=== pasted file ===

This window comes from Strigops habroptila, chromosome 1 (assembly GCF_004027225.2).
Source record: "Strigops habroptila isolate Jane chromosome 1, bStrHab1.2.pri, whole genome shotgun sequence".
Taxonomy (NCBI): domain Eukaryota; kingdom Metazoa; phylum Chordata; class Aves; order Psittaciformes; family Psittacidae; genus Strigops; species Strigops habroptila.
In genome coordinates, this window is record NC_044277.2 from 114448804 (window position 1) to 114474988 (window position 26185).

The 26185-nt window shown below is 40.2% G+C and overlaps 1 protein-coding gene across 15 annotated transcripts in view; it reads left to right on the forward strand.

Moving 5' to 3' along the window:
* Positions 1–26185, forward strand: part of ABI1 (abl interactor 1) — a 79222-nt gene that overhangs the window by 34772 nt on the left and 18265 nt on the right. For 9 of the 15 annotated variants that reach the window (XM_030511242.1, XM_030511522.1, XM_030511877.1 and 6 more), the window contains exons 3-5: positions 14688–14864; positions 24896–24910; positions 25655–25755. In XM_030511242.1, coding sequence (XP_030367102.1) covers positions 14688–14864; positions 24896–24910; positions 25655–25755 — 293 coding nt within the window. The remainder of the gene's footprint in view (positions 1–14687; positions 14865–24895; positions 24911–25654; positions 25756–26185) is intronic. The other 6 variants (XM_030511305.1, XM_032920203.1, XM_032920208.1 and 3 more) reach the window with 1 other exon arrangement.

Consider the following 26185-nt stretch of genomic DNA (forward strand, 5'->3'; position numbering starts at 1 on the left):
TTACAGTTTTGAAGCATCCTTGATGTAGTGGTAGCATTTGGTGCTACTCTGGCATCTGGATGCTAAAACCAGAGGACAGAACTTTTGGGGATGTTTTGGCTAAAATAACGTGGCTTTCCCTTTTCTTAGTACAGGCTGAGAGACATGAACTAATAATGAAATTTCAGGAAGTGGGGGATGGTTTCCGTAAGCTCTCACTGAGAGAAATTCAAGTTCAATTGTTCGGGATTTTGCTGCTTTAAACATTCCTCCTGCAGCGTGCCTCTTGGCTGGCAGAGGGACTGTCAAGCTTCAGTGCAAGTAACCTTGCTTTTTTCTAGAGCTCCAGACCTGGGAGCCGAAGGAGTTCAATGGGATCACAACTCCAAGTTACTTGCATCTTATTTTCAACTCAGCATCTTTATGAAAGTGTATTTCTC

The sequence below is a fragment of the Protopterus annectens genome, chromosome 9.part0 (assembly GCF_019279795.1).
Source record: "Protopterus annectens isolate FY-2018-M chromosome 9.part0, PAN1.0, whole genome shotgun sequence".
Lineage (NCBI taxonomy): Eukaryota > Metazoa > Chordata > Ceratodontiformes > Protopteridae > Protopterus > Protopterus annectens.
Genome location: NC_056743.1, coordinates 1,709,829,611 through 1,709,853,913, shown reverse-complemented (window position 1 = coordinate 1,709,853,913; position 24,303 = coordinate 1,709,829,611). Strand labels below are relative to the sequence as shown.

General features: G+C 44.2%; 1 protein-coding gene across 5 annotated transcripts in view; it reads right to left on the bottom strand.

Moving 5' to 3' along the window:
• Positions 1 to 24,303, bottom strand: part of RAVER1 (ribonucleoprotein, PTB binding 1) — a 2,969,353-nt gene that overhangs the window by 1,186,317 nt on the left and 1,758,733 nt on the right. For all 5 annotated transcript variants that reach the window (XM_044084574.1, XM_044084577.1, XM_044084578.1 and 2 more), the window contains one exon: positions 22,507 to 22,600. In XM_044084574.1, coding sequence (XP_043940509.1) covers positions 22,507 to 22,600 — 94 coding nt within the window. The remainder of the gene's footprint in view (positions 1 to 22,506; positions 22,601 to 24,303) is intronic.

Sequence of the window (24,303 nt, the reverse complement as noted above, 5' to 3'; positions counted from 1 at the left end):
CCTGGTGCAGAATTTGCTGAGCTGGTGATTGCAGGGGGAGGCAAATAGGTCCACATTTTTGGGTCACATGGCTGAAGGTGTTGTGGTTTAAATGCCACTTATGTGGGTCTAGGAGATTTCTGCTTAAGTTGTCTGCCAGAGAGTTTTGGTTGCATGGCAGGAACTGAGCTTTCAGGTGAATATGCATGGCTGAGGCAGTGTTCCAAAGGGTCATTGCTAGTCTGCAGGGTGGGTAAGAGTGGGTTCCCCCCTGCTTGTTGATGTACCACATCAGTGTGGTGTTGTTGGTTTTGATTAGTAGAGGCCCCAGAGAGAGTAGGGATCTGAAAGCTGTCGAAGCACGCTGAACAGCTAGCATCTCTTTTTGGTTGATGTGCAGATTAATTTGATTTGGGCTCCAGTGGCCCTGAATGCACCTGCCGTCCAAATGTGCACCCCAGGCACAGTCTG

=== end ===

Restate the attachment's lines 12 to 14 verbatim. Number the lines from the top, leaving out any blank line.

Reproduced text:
Lineage (NCBI taxonomy): Eukaryota > Metazoa > Chordata > Ceratodontiformes > Protopteridae > Protopterus > Protopterus annectens.
Genome location: NC_056743.1, coordinates 1,709,829,611 through 1,709,853,913, shown reverse-complemented (window position 1 = coordinate 1,709,853,913; position 24,303 = coordinate 1,709,829,611). Strand labels below are relative to the sequence as shown.

General features: G+C 44.2%; 1 protein-coding gene across 5 annotated transcripts in view; it reads right to left on the bottom strand.